The first England World Cup song was 1970′s Back Home, . This is also the only official anti-World Cup song, a song about the pleasures of not being at the World Cup. Instead it is a heart-wringing paeon to homesickness. “Back home, they’ll be thinking about us¦” Back home, they’ll be really behind us ¦ Back home, they’ll be watching and waiting”. The message here is: we want to be back home. This is perhaps not surprising.
In 1970 England had only ever travelled to four World Cups and the experience had often been traumatic: beaten by the US in 1950, knocked out by Uruguay in 1954 and outclassed by Brazil in 1962. England were, if not exactly fearful world champions, then grudging tourists. The song also mirrors Sir Alf Ramsey’s own anxieties: Leo McKinstry’s recent biography revealed that Ramsey’s Back Home-merchants took vast quantities of Bird’s Eye beefburgers to Mexico (which ended up being gleefully burnt on the quayside by customs officials) and even shipped over their own team bus (which died in the heat). In the end this was a self-fulfilling prophecy. England wanted to be back home. They soon were “ and for an entire decade.
Spain 1982 brought the next England World Cup song. This Time is musically similar, but elegiac in tone. “This time,” Ray Clemence, Peter Withe and Steve Foster sing. “More than any other time this time.” This is the refrain: this time, finally this time, we’re going to find a way to get it right this time. It is worth noting at this point that England “ wracked with long-suffering deprivation “ had won the World Cup only 16 years previously. This is the equivalent of having won it under Graham Taylor in 1994 and still in 2010 recording a song called “Oh When, When Will We Finally Get Our Hands On That Trophy?” If ever proof were required that English football seeks out and gladly wallows in (a) self-flagellating nostalgia and (b) a baseless sense of entitlement, we find it above all in This Time.
Because there are column inches to fill, and because it more or less totally screwed the Angels’ already struggling offense, there was a good deal of sports columnist flappery over whether the celebration-induced injury suffered by Kendry Morales after Saturday’s game-winning grand slam would mean the “end” of baseball’s head-bopping, jump-up-and-down walk-off celebrations. There’s no way that something like Morales’ injury is going to stop this particular ritual from happening, of course, both because it’s basically the only non-brawl display of on-field emotion baseball’s code of behavior allows and because, as Joe Posnanski notes, this particular celebration is not necessarily all that dangerous compared to, say, anything else having to do with baseball. When the Angels won with another walk-off on Sunday, they were notably more chilled out, but this particular celebration probably isn’t going anywhere because of what amounts to a (really terrible) freak accident.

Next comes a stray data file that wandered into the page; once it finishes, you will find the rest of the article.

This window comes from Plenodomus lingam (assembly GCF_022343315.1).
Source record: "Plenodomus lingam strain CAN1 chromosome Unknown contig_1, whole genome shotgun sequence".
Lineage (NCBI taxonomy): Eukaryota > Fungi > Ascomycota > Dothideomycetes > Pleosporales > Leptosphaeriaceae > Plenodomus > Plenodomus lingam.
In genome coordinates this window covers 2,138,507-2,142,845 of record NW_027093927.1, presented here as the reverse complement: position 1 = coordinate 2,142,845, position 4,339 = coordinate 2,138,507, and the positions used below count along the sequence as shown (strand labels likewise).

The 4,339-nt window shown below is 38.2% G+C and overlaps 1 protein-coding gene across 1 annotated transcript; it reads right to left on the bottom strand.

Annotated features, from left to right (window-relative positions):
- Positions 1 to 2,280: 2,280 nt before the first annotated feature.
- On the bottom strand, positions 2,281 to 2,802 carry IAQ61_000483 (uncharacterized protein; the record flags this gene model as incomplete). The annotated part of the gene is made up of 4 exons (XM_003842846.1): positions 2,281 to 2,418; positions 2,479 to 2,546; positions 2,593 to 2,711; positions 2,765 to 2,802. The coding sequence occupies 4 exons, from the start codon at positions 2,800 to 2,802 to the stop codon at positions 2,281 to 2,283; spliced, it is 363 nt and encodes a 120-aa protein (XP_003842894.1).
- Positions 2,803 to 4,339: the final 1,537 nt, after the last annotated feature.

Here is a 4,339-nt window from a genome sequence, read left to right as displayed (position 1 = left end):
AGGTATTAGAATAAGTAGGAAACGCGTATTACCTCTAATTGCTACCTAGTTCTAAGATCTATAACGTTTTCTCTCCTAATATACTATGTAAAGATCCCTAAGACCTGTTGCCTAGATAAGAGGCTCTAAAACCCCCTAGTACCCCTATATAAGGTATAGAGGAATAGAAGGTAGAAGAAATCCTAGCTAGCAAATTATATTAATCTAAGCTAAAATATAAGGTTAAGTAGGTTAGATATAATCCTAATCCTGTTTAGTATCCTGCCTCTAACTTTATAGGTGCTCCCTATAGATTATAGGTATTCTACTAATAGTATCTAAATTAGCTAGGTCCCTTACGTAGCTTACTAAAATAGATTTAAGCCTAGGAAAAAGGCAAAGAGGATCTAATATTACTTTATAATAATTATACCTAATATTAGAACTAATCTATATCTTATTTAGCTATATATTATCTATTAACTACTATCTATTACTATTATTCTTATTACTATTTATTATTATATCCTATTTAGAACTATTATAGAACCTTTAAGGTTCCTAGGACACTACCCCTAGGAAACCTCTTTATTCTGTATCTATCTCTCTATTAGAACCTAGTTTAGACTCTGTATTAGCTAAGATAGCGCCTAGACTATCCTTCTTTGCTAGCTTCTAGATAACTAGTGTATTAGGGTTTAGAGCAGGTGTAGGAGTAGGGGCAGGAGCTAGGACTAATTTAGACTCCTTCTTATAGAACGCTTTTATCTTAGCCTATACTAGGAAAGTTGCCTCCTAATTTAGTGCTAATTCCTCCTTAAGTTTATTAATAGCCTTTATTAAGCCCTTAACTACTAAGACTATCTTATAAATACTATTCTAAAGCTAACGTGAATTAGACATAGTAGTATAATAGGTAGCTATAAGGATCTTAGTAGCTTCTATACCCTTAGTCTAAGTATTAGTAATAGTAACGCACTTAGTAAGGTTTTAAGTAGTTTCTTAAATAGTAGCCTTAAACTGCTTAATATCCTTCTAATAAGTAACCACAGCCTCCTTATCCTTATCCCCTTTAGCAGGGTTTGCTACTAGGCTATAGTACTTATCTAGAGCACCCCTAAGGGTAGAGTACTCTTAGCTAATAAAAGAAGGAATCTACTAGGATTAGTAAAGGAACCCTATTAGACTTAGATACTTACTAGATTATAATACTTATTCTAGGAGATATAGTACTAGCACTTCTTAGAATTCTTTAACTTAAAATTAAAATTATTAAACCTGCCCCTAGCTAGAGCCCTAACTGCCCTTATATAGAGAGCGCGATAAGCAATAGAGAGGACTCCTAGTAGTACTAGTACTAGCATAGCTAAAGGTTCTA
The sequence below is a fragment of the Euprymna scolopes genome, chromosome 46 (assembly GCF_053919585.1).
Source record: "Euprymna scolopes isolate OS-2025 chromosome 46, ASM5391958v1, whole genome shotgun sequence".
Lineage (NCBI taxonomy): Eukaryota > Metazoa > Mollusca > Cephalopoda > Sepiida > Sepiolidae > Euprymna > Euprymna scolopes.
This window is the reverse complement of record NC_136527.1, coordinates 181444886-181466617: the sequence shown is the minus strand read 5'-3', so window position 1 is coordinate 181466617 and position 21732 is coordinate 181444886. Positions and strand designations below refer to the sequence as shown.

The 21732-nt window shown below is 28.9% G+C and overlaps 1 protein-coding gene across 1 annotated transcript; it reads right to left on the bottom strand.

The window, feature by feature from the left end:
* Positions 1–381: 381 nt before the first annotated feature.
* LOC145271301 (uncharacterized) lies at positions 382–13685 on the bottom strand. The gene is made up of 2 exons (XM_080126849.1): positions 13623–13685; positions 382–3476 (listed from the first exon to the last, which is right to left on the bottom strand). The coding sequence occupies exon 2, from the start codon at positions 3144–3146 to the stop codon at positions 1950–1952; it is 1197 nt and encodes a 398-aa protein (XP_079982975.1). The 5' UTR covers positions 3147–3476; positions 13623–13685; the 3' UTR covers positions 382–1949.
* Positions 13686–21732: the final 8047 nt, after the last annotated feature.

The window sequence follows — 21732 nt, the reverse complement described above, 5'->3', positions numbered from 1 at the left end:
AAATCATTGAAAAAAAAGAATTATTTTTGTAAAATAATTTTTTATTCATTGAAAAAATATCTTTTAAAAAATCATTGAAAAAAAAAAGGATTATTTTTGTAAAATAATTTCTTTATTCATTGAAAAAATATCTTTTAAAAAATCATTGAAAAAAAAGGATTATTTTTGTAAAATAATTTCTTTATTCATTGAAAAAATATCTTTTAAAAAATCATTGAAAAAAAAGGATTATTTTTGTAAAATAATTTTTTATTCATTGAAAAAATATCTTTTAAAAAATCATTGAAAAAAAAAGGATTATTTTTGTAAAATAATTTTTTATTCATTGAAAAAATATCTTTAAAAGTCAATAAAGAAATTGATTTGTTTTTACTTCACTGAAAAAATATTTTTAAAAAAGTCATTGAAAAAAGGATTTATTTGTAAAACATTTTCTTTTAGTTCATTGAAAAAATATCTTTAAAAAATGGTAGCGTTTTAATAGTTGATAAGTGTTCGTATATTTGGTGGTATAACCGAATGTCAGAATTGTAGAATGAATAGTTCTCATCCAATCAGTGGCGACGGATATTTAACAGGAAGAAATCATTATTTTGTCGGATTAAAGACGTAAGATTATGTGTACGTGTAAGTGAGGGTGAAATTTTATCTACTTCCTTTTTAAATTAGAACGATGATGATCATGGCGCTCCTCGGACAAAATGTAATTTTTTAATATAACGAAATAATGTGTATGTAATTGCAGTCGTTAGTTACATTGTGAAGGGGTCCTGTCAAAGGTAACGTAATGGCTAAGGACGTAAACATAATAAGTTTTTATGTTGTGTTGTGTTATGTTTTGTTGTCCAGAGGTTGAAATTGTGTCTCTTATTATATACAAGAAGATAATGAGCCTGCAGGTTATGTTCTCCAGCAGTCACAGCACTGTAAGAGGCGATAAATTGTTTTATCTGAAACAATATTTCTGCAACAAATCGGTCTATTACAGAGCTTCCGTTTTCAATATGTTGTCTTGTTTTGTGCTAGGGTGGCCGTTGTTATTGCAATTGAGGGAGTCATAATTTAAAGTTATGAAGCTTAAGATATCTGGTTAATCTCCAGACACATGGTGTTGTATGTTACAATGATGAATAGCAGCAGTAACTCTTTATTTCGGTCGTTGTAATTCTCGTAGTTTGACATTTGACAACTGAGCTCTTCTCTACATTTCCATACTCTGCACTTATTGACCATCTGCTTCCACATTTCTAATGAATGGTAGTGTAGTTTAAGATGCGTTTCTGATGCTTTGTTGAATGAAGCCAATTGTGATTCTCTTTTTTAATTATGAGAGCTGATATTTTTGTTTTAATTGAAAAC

That won’t make things easier for Morales, of course, who will probably miss the rest of the season with a broken leg. But Morales still has it better than current Phillies farmhand Tagg Bozied, whom I previously knew only as a Triple-A slugger who logged some time in the Mets system a few years ago. Bozied was once a big-time prospect in the Padres system, but suffered an even worse injury in a home plate celebration back in 2004 and has never made it to the Bigs despite some solid Minor League seasons in the years since. If you’re looking for a Memorial Day pre-barbecue bumout, you’re of course very welcome. But really you should thank Larry Stone, who lays out the bummerific tale of Bozied’s injury in the Seattle Times:
In 2004, he hit .315/.374/.629 with 16 homers and 58 RBI through 57 games for Portland. The Padres were taking notice. A callup was imminent. But on July 19 of that year — against the Tacoma Rainiers, the Mariners’ Triple-A affiliate, no less — he hit a game-winning grand slam off Tacoma pitcher Scott Atchison. Exactly like Morales. Bozied leapt on the plate, and as with Morales, the celebration quickly turned ugly. He had ruptured the patella tendon in his left knee and wound up hospitalized — and out for the season.